* Network Packet Capture Manager – Provides a means to manage network packet capture files on a NST probe.
* An enhanced NST WUI web-based file system mounting page.
* PDF rendering for most output including network packet capture decoding.
* Enhanced directory and file viewing pages with auto refresh.
* Introduced browser session saving for many NST WUI pages.
* Add a simpilfied front-end to the NST WUI for beginner users.
* Network Monitoring – integrated the Nagios networking tool into the NST WUI.
* Better navigation and flow when using the NST WUI pages.

Most networking and security applications have been updated to their latest version.

Download it from their Website and sourceforge

Applying the Principle of LUA on Windows XP

Microsoft have released a white paper on “Applying the Principle of Least Privilege to User Accounts on Windows XP” which I assisted in reviewing.

Running Windows or any OS for that matter with only the level of access required is a Defense in Depth strategy, which means taking a layered approach. However it’s not easy as an IT Administrator or Developer to run in LUA mode and get your job or tasks done, this paper will assist in running Windows in a LUA mode.

In addition and as mentioned before, I highly recommend Aaron Margosis excellent Blog on running with LUA, if you can’t find a solution to something regarding LUA the answer or reason will be over at Aaron’s Blog.

View the Whitepaper or download a Word version now!!

More patching & ISO Image from MS

More patching from the usual Microsoft monthly patch updates. All are critical, so get patching again!! Details of the January Bulletin also incorporate the WMF update, more info here.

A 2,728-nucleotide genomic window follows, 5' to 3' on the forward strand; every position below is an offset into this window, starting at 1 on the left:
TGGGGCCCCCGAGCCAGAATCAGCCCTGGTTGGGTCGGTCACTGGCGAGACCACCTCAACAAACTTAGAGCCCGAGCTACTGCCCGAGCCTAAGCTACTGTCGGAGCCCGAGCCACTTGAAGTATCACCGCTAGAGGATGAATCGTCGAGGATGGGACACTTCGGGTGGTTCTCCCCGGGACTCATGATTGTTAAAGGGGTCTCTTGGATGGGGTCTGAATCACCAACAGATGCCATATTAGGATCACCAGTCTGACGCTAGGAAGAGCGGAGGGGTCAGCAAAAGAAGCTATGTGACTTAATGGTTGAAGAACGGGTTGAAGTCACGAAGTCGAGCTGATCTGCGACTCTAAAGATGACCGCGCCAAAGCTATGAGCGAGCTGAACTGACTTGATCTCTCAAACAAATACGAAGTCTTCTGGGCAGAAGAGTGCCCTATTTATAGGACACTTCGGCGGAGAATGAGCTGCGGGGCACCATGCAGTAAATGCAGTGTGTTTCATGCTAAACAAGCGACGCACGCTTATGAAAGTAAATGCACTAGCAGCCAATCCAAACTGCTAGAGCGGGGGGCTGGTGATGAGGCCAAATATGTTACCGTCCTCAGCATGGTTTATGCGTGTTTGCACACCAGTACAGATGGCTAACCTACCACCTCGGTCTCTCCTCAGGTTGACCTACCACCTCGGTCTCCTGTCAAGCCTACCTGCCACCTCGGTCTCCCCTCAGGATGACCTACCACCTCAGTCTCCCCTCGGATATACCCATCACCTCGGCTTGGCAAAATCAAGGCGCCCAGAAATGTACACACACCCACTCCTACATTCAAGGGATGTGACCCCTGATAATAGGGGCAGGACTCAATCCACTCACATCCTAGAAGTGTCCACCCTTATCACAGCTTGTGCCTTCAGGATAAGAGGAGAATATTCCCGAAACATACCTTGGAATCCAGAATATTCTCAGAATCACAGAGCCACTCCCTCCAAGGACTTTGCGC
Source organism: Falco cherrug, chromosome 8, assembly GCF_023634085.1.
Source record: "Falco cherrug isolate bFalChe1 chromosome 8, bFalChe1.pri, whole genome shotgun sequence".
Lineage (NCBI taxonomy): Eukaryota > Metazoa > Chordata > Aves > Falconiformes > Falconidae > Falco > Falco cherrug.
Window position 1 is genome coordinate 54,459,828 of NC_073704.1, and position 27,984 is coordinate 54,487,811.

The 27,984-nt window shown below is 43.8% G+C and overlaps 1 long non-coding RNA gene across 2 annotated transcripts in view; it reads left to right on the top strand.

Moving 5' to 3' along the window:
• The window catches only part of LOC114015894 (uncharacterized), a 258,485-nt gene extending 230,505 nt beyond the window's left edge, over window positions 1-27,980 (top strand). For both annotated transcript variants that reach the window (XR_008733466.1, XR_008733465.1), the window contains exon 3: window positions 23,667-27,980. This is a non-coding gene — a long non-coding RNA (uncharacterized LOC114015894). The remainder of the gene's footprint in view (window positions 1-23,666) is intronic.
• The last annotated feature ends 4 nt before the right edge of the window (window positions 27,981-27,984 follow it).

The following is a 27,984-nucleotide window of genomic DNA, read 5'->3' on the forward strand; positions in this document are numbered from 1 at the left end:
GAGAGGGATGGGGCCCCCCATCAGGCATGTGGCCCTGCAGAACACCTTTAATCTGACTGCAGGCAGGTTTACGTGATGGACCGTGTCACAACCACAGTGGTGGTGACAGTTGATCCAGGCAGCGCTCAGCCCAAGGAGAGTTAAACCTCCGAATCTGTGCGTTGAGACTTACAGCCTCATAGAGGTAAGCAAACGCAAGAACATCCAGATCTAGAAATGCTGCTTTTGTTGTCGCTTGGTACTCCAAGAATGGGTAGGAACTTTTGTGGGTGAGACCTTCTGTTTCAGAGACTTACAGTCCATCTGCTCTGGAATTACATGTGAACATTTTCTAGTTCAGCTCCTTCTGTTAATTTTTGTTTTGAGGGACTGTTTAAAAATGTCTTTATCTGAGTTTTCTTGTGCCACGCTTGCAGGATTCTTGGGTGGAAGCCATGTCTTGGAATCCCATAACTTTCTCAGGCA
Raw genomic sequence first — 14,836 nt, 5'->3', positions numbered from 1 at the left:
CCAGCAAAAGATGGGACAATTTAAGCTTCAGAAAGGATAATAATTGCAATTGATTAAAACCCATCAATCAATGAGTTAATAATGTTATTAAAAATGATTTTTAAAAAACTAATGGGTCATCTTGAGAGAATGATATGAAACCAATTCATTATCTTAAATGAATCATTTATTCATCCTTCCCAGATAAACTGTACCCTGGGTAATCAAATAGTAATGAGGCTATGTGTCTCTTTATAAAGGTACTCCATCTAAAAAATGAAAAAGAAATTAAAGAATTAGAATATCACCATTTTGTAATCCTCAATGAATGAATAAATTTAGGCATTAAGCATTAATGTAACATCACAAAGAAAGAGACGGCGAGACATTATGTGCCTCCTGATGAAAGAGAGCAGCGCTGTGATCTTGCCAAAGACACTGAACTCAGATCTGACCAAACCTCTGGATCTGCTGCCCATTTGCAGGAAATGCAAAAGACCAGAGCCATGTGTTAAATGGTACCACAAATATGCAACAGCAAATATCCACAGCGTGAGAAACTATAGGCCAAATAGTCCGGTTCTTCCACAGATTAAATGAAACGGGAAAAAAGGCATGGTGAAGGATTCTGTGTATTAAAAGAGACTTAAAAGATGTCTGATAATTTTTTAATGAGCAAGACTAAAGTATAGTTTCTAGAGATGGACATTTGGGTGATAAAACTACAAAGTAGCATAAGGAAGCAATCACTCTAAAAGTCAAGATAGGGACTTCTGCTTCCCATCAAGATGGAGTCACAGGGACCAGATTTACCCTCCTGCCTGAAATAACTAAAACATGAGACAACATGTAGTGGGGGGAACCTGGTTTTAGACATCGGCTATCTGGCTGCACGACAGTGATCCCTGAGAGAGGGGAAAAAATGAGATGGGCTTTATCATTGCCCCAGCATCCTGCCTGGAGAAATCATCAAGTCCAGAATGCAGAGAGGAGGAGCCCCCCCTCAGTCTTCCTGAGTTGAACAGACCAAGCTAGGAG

Microsoft has also made available an ISO image of this months updates for Windows Update only, which means the office, Exchange and other updates are not included. Still, this is a handy download and I’ve found it useful already. Details and download from here.

You are running with LUA (Non-Admin).. right?

In my previous post about “More on the WMF vulnerability” and what can you do, I assumed everyone is running with a LUA (Least-Privileged User Account) aka an account without Admin rights, member of the user group only or domain users only.

I should have stated as Point 1. Run with a LUA account!!

So just in case you are still running an admin account to do your email and surf the web, now might be a very good time to change this BAD habit!!

For more info see Aaron Margosis excellent Blog… it’s the best resource around on running LUA with Windows.

Running with LUAP is a must!

Running your Windows machine or any machine for that matter should always be carried out with a LUAP (Limited User Access Privilege) i.e. a NON-ADMIN Account!!

The problem is most people don’t and this is predominetly due to Windows default logon from a factory install CD as Administrator.

Is it a pain to run with a non-admin account, well not really, there are a few tricks and tweaks that you can make. Perhaps if you are using a machine for Games only, then you might have an argument.

Take a look at this blog from Aaron Margosis of Microsoft